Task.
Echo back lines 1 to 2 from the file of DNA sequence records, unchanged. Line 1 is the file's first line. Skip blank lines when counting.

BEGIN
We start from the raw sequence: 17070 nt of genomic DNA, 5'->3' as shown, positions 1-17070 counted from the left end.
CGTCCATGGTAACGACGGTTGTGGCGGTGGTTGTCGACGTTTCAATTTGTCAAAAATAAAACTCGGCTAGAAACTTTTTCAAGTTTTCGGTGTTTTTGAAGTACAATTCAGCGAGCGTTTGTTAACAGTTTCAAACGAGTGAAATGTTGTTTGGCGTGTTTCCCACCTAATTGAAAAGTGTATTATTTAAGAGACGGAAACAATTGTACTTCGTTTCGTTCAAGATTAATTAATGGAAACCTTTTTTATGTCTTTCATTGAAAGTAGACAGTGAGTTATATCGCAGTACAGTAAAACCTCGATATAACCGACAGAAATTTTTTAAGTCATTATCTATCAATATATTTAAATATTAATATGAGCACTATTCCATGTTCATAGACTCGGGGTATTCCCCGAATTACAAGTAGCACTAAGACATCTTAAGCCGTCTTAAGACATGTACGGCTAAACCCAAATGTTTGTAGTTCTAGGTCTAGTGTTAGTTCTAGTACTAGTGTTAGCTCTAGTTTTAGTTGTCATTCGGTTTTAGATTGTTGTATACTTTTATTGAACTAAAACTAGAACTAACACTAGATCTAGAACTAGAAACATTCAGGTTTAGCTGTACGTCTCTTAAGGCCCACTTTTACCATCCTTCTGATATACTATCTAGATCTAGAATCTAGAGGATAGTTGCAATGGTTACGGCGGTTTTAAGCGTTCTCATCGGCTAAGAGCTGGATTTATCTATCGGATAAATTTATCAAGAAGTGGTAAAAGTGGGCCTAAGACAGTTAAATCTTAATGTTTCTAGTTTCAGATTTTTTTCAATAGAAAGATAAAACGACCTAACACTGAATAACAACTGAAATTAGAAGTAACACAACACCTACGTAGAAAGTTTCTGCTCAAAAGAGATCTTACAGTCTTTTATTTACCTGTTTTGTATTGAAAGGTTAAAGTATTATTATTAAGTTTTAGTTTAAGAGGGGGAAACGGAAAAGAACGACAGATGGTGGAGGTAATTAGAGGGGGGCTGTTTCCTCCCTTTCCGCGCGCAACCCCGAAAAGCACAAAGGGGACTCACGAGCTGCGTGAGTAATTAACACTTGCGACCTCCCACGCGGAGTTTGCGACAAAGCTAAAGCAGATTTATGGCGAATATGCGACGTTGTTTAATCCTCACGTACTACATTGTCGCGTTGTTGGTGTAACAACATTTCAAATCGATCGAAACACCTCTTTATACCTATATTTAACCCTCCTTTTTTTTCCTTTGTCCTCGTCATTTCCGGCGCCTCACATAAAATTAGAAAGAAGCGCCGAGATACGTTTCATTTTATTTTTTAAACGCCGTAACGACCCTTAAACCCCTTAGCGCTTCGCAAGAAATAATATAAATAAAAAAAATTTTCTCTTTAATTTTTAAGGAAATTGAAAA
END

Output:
We start from the raw sequence: 17070 nt of genomic DNA, 5'->3' as shown, positions 1-17070 counted from the left end.
CGTCCATGGTAACGACGGTTGTGGCGGTGGTTGTCGACGTTTCAATTTGTCAAAAATAAAACTCGGCTAGAAACTTTTTCAAGTTTTCGGTGTTTTTGAAGTACAATTCAGCGAGCGTTTGTTAACAGTTTCAAACGAGTGAAATGTTGTTTGGCGTGTTTCCCACCTAATTGAAAAGTGTATTATTTAAGAGACGGAAACAATTGTACTTCGTTTCGTTCAAGATTAATTAATGGAAACCTTTTTTATGTCTTTCATTGAAAGTAGACAGTGAGTTATATCGCAGTACAGTAAAACCTCGATATAACCGACAGAAATTTTTTAAGTCATTATCTATCAATATATTTAAATATTAATATGAGCACTATTCCATGTTCATAGACTCGGGGTATTCCCCGAATTACAAGTAGCACTAAGACATCTTAAGCCGTCTTAAGACATGTACGGCTAAACCCAAATGTTTGTAGTTCTAGGTCTAGTGTTAGTTCTAGTACTAGTGTTAGCTCTAGTTTTAGTTGTCATTCGGTTTTAGATTGTTGTATACTTTTATTGAACTAAAACTAGAACTAACACTAGATCTAGAACTAGAAACATTCAGGTTTAGCTGTACGTCTCTTAAGGCCCACTTTTACCATCCTTCTGATATACTATCTAGATCTAGAATCTAGAGGATAGTTGCAATGGTTACGGCGGTTTTAAGCGTTCTCATCGGCTAAGAGCTGGATTTATCTATCGGATAAATTTATCAAGAAGTGGTAAAAGTGGGCCTAAGACAGTTAAATCTTAATGTTTCTAGTTTCAGATTTTTTTCAATAGAAAGATAAAACGACCTAACACTGAATAACAACTGAAATTAGAAGTAACACAACACCTACGTAGAAAGTTTCTGCTCAAAAGAGATCTTACAGTCTTTTATTTACCTGTTTTGTATTGAAAGGTTAAAGTATTATTATTAAGTTTTAGTTTAAGAGGGGGAAACGGAAAAGAACGACAGATGGTGGAGGTAATTAGAGGGGGGCTGTTTCCTCCCTTTCCGCGCGCAACCCCGAAAAGCACAAAGGGGACTCACGAGCTGCGTGAGTAATTAACACTTGCGACCTCCCACGCGGAGTTTGCGACAAAGCTAAAGCAGATTTATGGCGAATATGCGACGTTGTTTAATCCTCACGTACTACATTGTCGCGTTGTTGGTGTAACAACATTTCAAATCGATCGAAACACCTCTTTATACCTATATTTAACCCTCCTTTTTTTTCCTTTGTCCTCGTCATTTCCGGCGCCTCACATAAAATTAGAAAGAAGCGCCGAGATACGTTTCATTTTATTTTTTAAACGCCGTAACGACCCTTAAACCCCTTAGCGCTTCGCAAGAAATAATATAAATAAAAAAAATTTTCTCTTTAATTTTTAAGGAAATTGAAAA